Tuface: I will say yes. Everyone wishes to take his game to the highest level, but what you don’t know is how fast or how long it would take to get there, but you definitely have that dream of getting there. So I had a dream of becoming a successful musician/ artiste. I hoped, worked and prayed for it and I’m getting there.
SUI: There has been a lot of controversy about who wrote your hit song, the evergreen ‘African Queen’. Did blackface actually write the lyrics, as some claim?
Tuface: The song was written by Innocent Idibia and Austin Amedu; Innocent Idibia is Tuface, Austin Amedu is Blackface.
SUI: So, who should get credit for the success of African Queen and did you know it was going to be monster hit at the time?
Tuface: The credit goes to… Tuface, Blackface; OJB, for production; Kennis Music, for marketing; the credit goes to all them and also the fans, especially my Nigerian fans.
SUI: Your wife, Anne, featured prominently in the video. When you were writing the song, was she at the back of your mind? (General laughter)
Tuface: there was no particular person in mind when the song was written, it was written with the general idea to show respect and love for the African woman.
SUI: Why did it take you so long to finally settle down with Anne?
Tuface: I don’t really have an answer to that question, because I don’t know. I can’t explain why I don’t have an answer to that, but somehow, by the grace of God, we are still together.
SUI: Do you think education has a role to play in anybody’s success?
Tuface: Success is relative, but having an education is also very important and I would encourage anybody to get an education. Although you find that in some cases, some people didn’t even have access to education but they are very successful people today. All the same, education is important; it’s a plus and a very good advantage.
SUI: How come the much anticipated Plantashun Boyz reunion never worked out as expected? Do you foresee another try at a reunion album or concert in the nearest future?
Tuface: We have decided to do something but as it is right now, we haven’t really talked about it or planned for any particular time because we are still on individual projects. But it’s definitely in our minds.
SUI: I know you like football. What clubs do you support?
Tuface: Over the years, I have changed my support for many clubs. At different times, it was Manchester United, Chelsea, Barcelona and Real Madrid. So I won’t come out and say I’m a fan of any club. I don’t know, I guess I’m a fan of good football (General laughter).
SUI: You have met famous people globally, which one stands out most and why?
Tuface: O boy! I will just go for Wyclef. The guy is just too much. He has the kind of spirit I like, simple, friendly, intelligent, talented, focused, playful, down to earth, serious. He’s just my kind of person.
SUI: Who’s your favorite Nigerian music act and among the upcoming ones, which do you feel can become the next Tuface or make it as big as you have done?
Tuface: I’m not even going to answer that because I have so many friends and wouldn’t want to hurt anybody’s feelings by mentioning one person’s name and not mentioning another. But I have many favourites, I love their music and many of them have different attributes that I like.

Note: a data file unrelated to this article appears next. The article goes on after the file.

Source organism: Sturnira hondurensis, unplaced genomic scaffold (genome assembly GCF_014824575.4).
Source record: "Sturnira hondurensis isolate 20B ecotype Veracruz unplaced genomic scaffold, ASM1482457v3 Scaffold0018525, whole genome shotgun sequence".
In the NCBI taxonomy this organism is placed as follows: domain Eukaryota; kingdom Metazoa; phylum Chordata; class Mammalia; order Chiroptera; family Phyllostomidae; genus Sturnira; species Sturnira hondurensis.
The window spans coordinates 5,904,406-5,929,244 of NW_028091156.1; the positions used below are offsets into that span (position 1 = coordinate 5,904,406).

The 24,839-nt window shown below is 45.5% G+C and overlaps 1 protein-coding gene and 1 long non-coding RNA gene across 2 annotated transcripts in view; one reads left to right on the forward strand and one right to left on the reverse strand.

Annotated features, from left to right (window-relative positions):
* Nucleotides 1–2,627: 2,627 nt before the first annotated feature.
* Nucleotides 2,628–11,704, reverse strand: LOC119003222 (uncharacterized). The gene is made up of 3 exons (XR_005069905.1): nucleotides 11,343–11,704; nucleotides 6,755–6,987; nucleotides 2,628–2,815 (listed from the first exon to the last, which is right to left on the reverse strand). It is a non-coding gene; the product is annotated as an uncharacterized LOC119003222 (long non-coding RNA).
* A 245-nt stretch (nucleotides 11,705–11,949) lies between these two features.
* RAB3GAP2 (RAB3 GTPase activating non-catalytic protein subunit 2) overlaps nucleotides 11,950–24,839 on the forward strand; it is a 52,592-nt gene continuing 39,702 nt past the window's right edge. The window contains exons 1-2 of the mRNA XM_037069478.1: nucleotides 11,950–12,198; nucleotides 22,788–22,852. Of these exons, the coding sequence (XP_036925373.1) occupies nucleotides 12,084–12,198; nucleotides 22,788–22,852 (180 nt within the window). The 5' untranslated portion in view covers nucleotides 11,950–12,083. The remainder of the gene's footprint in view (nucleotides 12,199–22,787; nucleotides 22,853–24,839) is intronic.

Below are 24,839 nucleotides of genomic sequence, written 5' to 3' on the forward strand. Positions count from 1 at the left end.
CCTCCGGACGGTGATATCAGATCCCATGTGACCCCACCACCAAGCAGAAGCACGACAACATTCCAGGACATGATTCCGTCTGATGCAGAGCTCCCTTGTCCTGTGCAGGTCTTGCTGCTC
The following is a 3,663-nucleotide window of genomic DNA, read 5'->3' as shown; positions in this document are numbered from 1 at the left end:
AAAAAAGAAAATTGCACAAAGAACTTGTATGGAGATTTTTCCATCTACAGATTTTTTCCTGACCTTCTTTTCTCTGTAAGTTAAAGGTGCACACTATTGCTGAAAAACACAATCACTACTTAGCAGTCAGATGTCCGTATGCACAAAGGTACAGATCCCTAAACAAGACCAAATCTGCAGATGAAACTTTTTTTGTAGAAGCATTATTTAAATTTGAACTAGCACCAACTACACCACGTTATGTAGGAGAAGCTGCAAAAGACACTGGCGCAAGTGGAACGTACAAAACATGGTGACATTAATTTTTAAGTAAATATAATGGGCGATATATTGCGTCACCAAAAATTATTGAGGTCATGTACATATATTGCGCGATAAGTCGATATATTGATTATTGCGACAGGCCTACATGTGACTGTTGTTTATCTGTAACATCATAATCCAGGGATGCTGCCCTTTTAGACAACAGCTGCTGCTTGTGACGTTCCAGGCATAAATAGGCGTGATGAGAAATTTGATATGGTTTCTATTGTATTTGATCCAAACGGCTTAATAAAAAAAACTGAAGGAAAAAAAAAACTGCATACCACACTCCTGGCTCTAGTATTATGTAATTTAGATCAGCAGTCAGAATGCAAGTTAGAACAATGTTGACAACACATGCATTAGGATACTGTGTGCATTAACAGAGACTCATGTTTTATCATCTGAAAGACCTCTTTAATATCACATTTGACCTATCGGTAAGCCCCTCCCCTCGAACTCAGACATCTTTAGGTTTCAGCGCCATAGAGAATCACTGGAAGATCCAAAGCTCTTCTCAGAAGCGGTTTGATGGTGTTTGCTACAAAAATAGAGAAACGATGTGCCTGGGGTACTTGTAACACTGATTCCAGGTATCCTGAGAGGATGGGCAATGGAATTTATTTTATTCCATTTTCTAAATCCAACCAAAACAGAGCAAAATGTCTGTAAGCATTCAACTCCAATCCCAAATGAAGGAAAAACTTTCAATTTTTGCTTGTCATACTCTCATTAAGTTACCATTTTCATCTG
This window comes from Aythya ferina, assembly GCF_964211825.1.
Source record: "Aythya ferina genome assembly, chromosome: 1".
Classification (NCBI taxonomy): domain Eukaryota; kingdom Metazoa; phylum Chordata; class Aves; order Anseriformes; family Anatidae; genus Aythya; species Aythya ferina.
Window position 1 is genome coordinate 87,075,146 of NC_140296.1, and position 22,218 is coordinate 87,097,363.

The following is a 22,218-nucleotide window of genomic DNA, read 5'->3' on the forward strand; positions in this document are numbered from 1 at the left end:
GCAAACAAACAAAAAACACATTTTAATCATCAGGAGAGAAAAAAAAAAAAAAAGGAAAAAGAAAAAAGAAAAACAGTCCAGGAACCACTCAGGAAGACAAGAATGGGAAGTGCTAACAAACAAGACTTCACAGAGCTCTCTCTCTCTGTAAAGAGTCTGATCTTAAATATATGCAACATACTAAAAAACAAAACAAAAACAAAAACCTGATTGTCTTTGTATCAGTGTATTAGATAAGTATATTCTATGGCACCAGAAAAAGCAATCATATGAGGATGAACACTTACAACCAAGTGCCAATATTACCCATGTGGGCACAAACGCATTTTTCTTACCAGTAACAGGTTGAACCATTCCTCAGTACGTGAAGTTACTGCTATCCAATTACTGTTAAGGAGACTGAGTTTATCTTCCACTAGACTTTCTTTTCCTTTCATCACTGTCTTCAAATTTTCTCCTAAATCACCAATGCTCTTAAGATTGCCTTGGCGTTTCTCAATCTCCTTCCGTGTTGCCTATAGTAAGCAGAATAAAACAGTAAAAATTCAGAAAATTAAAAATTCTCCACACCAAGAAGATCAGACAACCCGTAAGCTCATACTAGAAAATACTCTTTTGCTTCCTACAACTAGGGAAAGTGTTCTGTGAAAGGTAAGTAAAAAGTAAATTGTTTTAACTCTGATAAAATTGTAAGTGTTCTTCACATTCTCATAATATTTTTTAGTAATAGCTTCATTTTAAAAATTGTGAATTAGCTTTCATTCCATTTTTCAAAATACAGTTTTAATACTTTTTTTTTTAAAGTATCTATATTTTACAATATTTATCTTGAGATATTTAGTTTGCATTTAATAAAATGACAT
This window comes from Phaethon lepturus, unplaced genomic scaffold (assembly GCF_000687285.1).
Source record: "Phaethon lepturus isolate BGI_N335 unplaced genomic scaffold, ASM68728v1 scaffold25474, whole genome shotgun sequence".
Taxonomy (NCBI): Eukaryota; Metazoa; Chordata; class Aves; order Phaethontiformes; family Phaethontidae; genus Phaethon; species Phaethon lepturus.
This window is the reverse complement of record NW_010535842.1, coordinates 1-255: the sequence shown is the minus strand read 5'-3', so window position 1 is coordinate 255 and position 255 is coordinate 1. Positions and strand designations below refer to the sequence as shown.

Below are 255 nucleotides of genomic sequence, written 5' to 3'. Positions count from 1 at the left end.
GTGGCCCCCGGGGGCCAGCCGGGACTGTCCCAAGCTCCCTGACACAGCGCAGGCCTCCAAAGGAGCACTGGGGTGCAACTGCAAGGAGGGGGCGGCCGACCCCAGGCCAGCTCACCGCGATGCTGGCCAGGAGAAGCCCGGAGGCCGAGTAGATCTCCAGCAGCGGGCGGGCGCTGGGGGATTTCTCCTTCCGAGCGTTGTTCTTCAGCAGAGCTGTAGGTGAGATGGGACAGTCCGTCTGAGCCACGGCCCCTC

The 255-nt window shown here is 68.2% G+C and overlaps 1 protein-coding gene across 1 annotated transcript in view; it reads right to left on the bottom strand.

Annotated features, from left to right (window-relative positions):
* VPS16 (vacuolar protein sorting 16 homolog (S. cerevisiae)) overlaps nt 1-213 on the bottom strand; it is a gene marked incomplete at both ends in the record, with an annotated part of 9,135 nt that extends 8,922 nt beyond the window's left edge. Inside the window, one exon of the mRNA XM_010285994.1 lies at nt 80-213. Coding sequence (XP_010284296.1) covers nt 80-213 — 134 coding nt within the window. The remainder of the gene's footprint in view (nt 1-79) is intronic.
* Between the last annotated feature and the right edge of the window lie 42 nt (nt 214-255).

SUI: I know you like W4 (General laughter)
SUI: Which African musician would you say has had a great influence on your kind of music?
Tuface: Definitely, Fela is a big influence. Bongos Ikwue, Oliver De Coque, Hugh Masekela from South Africa, there’s plenty of them, the list is long.
SUI: At what point did you realize that your music career had finally reached that breakthrough point?
Tuface: I think it was when I won the MTV Europe Music Awards. When I got that award, it was like okay, there’s no going down anymore. I have to keep on working, keep on moving.
SUI: Despite being a superstar, you must have had some most embarrassing moments?
Tuface: Most embarrassing moments? The funny thing is, I can’t remember right now (General laughter). But I don’t like to put myself in any embarrassing situation.
SUI: You’ve mentioned in past interviews, how the name Tuface came about. The name also sounds like you have a multiple personality, a man of different parts. Was that the impression you hoped to achieve when you chose it as a stage name?
Tuface: No. I chose that as a stage name, not because of any multiple personality but because of the fact that people in public will see me on TV, read about me in the papers, hear about me on the radio and it would create an impression for them, until they get to know the real me. The TV, radio, and papers are just one side of the whole story. But when you get to know the real me, every other thing now looks like film trick. So, Tuface is an artiste – the public figure, and Tuface, the actual me.
SUI: You’re still a humble person, despite your success. Is fame sometimes a burden for you?
Tuface: Yes, it is. It takes away your privacy and freedom to do some kind of simple, basic things. Like I can’t go to Iya Christopher to sit down and eat amala, the way I dey do before (General laughter)
SUI: How much is Tuface worth today?
Tuface: I never gather, but I dey try.
published by SamUmukoro Interview.